It’s disheartening to us that Best Buy's CEO, Hubert Joly, complains of his ideas being “misconstrued” and then in the same breath completely misconstrues another important idea. That idea is Results-Only Work Environment, which up until a few weeks ago was the innovative work culture of Best Buy’s corporate offices.
Since his announcement, Joly has repeated several inaccuracies about ROWE that make it very obvious to us, the creators of ROWE, that he does not understand the principles behind it, nor do the people advising him.
Myth #1 - ROWE is delegation
“This program was based on the premise that the right leadership style is always delegation. It operated on the assumption that if an employee’s objectives were agreed to, the manager should always delegate to the employee how those objectives were met.”
In fact, ROWE is the very opposite of delegation. What Joly is describing is a “command and control” workstyle, which ROWE advocates against. The process of manager and employee setting measurable results and clear expectations is the first step. Joly derails in the next step however, when he says “the manager should always delegate...how those objectives were met.” Absolutely not! Employees have the freedom to decide for themselves - using common sense - how, when, and where the work gets done. It is the opposite of delegation, in that employee and manager have ongoing, objective performance conversations about how to get the best results, and the employee has the autonomy to get the work done in the way that he or she works best.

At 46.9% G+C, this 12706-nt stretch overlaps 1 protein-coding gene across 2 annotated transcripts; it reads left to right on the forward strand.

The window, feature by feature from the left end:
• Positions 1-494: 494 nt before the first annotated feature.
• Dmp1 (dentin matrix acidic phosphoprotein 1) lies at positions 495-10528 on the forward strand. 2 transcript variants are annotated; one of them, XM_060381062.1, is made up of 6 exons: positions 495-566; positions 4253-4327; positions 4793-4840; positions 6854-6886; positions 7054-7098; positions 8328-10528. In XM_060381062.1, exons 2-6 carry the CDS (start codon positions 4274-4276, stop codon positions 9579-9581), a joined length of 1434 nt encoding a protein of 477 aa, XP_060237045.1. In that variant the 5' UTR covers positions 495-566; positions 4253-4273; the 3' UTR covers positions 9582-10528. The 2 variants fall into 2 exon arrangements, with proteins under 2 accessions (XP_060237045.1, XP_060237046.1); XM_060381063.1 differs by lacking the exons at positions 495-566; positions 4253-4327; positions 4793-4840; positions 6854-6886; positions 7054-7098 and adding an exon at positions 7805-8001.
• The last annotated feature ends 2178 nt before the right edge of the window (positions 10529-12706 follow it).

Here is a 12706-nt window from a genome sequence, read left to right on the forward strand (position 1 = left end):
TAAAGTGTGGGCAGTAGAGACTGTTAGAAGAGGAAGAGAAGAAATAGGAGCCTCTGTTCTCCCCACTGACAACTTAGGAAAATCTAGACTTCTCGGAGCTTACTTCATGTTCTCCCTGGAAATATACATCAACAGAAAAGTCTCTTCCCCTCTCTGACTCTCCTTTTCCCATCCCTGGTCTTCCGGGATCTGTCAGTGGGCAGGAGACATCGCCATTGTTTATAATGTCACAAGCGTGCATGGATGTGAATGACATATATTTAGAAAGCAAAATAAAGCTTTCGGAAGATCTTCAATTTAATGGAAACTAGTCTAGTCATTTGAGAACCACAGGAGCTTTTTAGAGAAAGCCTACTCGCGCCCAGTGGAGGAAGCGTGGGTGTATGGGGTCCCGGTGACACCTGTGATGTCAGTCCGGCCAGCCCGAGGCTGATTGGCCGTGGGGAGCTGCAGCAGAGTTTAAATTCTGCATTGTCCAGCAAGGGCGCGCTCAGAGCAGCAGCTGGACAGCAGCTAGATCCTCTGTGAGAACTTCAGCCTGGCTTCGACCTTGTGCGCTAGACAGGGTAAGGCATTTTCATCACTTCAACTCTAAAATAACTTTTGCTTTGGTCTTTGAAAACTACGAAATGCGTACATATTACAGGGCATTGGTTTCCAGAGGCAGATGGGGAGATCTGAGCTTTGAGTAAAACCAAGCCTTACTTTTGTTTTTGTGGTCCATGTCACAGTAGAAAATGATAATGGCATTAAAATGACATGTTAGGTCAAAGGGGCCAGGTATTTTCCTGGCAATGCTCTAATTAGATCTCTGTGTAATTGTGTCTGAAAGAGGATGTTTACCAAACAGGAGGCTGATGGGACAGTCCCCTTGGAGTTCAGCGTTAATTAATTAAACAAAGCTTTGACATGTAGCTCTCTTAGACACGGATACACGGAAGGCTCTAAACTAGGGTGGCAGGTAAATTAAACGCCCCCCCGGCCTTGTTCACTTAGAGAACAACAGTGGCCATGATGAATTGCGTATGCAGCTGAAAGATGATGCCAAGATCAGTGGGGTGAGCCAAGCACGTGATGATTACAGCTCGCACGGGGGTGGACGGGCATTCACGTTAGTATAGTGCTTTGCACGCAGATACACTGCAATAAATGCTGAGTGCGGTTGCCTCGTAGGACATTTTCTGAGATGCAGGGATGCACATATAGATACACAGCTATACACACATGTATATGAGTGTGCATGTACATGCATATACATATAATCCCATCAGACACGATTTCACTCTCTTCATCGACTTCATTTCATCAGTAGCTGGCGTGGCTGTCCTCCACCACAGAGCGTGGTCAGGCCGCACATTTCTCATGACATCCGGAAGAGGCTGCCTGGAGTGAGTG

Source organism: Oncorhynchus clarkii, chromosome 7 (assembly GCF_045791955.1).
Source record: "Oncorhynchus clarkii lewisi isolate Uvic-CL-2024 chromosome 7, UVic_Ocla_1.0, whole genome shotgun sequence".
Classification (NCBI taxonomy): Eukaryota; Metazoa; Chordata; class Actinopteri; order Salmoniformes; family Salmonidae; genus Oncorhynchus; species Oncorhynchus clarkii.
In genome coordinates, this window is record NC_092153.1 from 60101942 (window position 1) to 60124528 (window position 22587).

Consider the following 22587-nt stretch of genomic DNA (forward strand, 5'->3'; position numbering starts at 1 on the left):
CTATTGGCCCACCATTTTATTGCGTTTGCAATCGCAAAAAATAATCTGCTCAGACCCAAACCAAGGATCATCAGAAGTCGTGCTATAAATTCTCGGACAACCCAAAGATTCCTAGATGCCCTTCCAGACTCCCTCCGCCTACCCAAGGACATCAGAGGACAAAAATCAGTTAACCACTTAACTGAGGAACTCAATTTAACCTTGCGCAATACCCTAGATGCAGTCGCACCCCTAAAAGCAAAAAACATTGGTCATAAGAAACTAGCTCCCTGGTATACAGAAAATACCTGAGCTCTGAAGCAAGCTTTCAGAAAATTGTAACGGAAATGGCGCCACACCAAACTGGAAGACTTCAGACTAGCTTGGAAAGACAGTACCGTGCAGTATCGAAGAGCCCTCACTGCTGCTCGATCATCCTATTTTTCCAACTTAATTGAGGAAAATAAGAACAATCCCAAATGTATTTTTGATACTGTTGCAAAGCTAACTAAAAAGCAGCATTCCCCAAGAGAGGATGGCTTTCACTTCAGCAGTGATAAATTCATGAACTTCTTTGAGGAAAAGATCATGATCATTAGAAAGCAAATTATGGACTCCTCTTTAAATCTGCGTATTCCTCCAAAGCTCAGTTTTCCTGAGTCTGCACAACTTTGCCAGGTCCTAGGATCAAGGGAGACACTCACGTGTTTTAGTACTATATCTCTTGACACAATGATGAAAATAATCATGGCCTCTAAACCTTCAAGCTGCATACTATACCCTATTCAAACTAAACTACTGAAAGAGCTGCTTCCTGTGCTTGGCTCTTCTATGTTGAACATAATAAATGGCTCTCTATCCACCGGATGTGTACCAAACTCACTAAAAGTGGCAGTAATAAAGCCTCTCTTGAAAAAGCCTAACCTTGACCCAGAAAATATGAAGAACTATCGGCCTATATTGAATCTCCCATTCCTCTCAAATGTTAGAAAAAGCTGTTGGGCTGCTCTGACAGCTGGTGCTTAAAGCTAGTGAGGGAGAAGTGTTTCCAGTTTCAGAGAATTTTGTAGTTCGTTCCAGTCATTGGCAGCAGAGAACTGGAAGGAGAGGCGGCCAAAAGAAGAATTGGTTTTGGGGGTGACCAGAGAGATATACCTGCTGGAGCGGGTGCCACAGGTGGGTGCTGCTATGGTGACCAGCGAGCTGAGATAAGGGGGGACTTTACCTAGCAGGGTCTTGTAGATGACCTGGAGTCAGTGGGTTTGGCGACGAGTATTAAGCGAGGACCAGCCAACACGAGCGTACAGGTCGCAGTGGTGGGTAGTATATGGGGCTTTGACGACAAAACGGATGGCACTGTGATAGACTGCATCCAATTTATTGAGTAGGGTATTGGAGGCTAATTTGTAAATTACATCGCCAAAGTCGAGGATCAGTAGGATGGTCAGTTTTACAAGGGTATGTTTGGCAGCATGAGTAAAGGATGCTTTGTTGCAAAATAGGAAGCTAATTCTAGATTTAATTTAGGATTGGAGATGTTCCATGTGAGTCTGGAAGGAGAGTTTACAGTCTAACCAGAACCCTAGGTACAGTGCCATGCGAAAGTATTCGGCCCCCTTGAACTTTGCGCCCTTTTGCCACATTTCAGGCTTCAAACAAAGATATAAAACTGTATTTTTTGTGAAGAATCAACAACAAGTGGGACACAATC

The beauty of a ROWE is that it’s equal parts accountability and autonomy. No results? No job. Not ‘no results? All hands on deck!’
Myth #2 - If you can see people at the office, you know they’re working!
"It makes sense to consider not just what the results are but how the work gets done. Bottom line, it's 'all hands on deck' at Best Buy and that means having employees in the office as much as possible to collaborate and connect on ways to improve our business"
The idea is that by gathering everyone together for a big feel-good huddle in the office and getting “all hands on deck” you will turn the ship around. We have no problem with people working at the office and collaborating face-to-face. But making it mandatory and not allowing employees to make common sense decisions about where and when they get the work done? We do have a problem with that. It shows that Joly has an old-fashioned sense of collaboration, a persistent myth that communication and collaboration can’t really be done without a sit-down meeting. In fact, when leadership commands ‘all hands on deck’ they’re really saying ‘we don’t know how to get everyone on point’.
In fact a recent Harvard study debunked the benefit of office face time myth.
ROWE says that employees can meet in person when it’s necessary to achieve agreed-upon results. Let people decide that for themselves.
Myth #3 - ROWE is a one-size-fits-all program
“A leader has to pick the right style of leadership for each employee, and it is not one-size-fits-all, as the ROWE program would have suggested.”
Joly is now asking everyone to work in the same way: in the same office, in the same old cubicle, the same 9-5 hours, the same wasteful commute ... and he says that ROWE is a one-size-fits-all program! How perplexing! We’ll say it one more time: ROWE is a shift away from office politics and rules, and a focus on what really matters: the work.
What is one-size-fits-all is the expectation that everyone is accountable to results. Period. In other words, a ROWE.
Either Joly truly doesn't understand what ROWE is or he doesn't know how to lead in a ROWE. Either way, he just doesn’t get it.
The standard work environment felt more like a lockdown. You were measured on face time. With ROWE, you’re measured upon what you get done and delivering the kind of results that you were hired to deliver.